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Bumper Scuff Repair, Part 4 Clearcoating

Posted by Jay Schneider. Filed under Automotive.
December 1, 2009

Spraying the Pearl coat and clear coat

Spraying the clearcoat

Once the allowed flash time for the basecoat has lapsed, it is time to clear. In this case a Pearl coat is sprayed prior to the final clear coat.  Pearl coats are very difficult to master, some say impossible, because they are very high in solids. That is to say the more pearl that is laid down, the darker the repaired area will be.  With this in mind, be very careful as to how much material you spray. Between coats, look at the area from different angles looking for variations in color and hue making sure you keep the material in the spray gun well mixed preventing the solids from collecting at the bottom of the paint cup. Failure to accomplish the above will promote the formation of unsightly stripes in the paint. During the last coat of pearl, I like to pull the spray gun back away from the work and dust the area with a very fine coat of paint. This step will blend the area should there be any definitive color variations. Mix enough pearl coats for the area to be sprayed and apply enough pearl to match the color of the surrounding area.


Flash off times for Pearl Coats range from about 30 minutes to 1 hour at most. While this is occurring, thoroughly clean the gun and prepare for the clear coat. Mix the clear coat according to manufactures recommendations and sprays the clear coat per manufacturer’s instructions. One way to blend the area and hide the repaired, sprayed area is to use what is called a “Hot Reducer”. There are generally two ways to blend a sprayed, repaired area – 1) A two gun technique and 2) A one gun technique. To blend the area using the two gun technique, upon the final coat of clear coat, you’ll previously have set up another spray gun with the blender in the cup. Immediately after the last coat, spray the outer perimeter, halo, where the wet paint meets the dry or unpainted area with the blender. This technique flows the wet paint into the dry paint making for a nearly perfect blend and renders the repaired area unnoticeable. The one gun technique is applied in the same fashion but when the last coat of clear is applied, you will immediately empty the guns’ cup and fill it with the blender and spray it in the same fashion- that is around the halo or where the wet paint meets the dry paint. This technique takes practice to master but once mastered leaves a finish that requires little sanding if any, and less buffing.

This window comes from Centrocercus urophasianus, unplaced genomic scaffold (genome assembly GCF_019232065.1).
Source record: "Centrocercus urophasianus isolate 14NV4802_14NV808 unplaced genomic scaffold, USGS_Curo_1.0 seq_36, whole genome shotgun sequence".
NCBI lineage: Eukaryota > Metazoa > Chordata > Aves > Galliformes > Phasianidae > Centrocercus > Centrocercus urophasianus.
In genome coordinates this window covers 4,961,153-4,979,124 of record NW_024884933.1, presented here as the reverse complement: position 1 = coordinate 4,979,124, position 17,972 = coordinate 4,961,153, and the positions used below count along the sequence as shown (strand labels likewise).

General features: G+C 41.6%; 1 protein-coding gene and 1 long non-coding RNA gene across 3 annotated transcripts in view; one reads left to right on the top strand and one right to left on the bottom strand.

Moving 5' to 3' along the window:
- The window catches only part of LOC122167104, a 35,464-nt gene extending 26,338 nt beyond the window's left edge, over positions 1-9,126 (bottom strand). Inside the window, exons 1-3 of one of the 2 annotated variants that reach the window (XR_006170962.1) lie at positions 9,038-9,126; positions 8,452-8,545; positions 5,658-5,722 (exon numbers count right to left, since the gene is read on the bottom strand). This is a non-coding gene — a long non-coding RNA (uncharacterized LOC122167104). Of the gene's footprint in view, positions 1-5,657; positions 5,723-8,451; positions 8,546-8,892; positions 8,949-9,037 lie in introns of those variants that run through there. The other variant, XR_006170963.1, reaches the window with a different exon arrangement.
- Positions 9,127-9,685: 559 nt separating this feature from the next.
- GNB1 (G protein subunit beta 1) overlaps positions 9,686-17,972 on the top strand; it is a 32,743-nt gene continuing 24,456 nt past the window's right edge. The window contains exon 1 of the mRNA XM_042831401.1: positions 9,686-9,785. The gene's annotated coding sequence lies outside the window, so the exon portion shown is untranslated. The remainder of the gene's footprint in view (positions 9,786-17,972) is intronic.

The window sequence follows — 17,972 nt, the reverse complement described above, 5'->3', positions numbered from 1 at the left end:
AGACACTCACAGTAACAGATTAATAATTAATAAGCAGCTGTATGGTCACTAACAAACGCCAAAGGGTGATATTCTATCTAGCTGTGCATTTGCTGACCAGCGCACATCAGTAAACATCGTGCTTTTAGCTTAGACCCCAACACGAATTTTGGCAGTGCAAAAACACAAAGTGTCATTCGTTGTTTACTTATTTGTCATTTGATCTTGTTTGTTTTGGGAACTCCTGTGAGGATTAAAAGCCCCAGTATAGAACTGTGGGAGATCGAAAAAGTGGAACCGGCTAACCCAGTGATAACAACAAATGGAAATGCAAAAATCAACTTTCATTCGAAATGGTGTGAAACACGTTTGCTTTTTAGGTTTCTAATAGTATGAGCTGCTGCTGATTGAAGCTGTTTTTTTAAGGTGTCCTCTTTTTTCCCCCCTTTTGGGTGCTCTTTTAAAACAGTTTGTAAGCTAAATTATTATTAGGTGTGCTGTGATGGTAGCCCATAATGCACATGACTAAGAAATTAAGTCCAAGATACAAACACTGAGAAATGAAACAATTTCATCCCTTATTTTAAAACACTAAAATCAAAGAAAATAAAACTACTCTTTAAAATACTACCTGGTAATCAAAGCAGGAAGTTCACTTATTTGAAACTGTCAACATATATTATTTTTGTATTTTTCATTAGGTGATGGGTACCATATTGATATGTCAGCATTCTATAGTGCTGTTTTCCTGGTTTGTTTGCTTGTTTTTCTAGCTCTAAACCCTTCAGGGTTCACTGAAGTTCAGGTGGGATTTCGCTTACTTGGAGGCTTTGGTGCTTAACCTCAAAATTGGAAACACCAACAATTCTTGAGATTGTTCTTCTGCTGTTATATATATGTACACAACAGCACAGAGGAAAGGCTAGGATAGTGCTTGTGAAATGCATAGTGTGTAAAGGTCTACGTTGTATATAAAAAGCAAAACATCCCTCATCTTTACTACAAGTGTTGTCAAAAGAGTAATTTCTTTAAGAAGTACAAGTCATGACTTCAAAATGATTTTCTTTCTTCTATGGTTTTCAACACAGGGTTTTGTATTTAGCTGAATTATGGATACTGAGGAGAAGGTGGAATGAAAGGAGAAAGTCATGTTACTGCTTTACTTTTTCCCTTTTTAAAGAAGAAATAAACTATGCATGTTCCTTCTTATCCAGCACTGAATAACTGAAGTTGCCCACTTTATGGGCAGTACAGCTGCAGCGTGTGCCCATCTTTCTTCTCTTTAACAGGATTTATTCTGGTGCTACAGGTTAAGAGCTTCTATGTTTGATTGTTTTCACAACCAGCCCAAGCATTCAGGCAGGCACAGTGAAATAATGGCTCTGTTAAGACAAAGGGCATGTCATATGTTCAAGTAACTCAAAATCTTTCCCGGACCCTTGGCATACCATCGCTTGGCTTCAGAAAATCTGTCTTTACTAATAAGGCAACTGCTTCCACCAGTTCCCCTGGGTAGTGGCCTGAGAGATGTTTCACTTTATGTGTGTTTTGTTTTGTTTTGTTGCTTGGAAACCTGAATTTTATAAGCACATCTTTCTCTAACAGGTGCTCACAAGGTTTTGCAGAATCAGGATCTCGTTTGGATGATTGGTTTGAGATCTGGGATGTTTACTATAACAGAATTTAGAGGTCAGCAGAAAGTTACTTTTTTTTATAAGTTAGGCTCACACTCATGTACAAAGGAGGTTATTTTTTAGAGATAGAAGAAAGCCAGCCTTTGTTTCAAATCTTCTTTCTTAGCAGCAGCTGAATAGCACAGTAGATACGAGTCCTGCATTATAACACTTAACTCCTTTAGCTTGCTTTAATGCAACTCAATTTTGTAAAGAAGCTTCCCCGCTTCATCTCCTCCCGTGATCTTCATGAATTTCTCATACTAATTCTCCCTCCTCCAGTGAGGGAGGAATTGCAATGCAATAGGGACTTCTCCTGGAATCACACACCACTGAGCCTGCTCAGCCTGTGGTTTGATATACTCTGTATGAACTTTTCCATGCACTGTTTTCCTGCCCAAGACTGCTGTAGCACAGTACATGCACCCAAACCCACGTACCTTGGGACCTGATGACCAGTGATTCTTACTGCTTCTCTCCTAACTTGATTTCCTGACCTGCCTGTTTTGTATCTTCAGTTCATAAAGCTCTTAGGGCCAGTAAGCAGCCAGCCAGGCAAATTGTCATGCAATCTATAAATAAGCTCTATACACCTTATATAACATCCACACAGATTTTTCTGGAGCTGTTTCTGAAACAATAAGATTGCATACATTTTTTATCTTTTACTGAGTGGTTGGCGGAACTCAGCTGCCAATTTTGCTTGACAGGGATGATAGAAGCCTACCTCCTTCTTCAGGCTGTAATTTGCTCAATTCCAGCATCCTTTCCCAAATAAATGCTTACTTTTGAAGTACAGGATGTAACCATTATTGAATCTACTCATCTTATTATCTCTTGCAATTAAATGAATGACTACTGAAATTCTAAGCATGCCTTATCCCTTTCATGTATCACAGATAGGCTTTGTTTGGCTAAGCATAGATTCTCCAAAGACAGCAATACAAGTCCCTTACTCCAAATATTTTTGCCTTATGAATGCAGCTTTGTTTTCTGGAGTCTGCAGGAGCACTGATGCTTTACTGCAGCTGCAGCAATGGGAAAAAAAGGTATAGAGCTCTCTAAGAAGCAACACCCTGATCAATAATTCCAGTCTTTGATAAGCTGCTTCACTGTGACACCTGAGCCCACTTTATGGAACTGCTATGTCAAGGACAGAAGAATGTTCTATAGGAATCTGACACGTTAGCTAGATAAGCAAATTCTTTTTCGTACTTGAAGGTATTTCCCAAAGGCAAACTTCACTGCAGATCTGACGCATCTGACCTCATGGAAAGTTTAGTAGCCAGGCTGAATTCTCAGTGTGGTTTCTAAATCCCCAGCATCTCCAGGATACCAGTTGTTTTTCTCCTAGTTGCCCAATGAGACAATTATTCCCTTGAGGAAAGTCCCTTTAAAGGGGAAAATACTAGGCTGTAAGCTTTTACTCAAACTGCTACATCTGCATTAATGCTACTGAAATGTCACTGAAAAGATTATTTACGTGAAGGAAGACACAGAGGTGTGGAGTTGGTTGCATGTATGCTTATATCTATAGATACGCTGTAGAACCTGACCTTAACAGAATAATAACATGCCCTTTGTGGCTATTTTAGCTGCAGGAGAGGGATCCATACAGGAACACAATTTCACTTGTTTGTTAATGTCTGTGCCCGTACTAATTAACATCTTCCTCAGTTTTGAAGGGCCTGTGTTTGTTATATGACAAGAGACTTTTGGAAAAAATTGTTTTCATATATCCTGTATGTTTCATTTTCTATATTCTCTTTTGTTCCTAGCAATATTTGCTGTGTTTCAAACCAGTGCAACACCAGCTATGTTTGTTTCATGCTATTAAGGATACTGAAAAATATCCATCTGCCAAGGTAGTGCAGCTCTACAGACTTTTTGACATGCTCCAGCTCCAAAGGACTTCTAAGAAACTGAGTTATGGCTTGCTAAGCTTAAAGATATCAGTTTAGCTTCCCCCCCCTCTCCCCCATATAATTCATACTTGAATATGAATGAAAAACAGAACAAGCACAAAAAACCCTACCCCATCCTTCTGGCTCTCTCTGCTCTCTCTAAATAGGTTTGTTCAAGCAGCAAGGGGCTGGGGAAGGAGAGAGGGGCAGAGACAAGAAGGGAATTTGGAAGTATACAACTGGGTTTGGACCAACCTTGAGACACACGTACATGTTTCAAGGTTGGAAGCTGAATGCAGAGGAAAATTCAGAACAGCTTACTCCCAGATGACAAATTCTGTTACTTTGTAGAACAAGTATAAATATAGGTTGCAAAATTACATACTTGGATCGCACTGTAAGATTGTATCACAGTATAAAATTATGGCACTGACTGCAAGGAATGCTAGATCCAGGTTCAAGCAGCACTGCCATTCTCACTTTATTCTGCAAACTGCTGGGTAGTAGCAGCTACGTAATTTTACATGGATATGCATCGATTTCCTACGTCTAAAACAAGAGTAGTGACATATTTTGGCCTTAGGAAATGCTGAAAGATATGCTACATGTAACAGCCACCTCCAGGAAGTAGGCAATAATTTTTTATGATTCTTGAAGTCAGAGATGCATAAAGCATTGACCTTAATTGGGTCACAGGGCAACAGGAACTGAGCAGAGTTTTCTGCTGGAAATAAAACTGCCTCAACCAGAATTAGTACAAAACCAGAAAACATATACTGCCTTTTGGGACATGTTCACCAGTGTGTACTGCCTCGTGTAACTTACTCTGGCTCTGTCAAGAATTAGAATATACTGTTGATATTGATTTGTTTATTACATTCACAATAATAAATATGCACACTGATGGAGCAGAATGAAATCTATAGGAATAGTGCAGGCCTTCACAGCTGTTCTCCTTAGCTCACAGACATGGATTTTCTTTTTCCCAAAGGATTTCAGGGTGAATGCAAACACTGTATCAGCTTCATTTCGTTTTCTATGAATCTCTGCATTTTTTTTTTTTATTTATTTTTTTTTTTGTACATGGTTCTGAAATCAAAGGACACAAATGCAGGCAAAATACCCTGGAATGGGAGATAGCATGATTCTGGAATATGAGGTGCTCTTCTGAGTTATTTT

Clearcoat with no halo effect

Next discussion – Color sanding and buffing the end result.


Scott S. Mc Lain

Vice President

Sales & New Product Development



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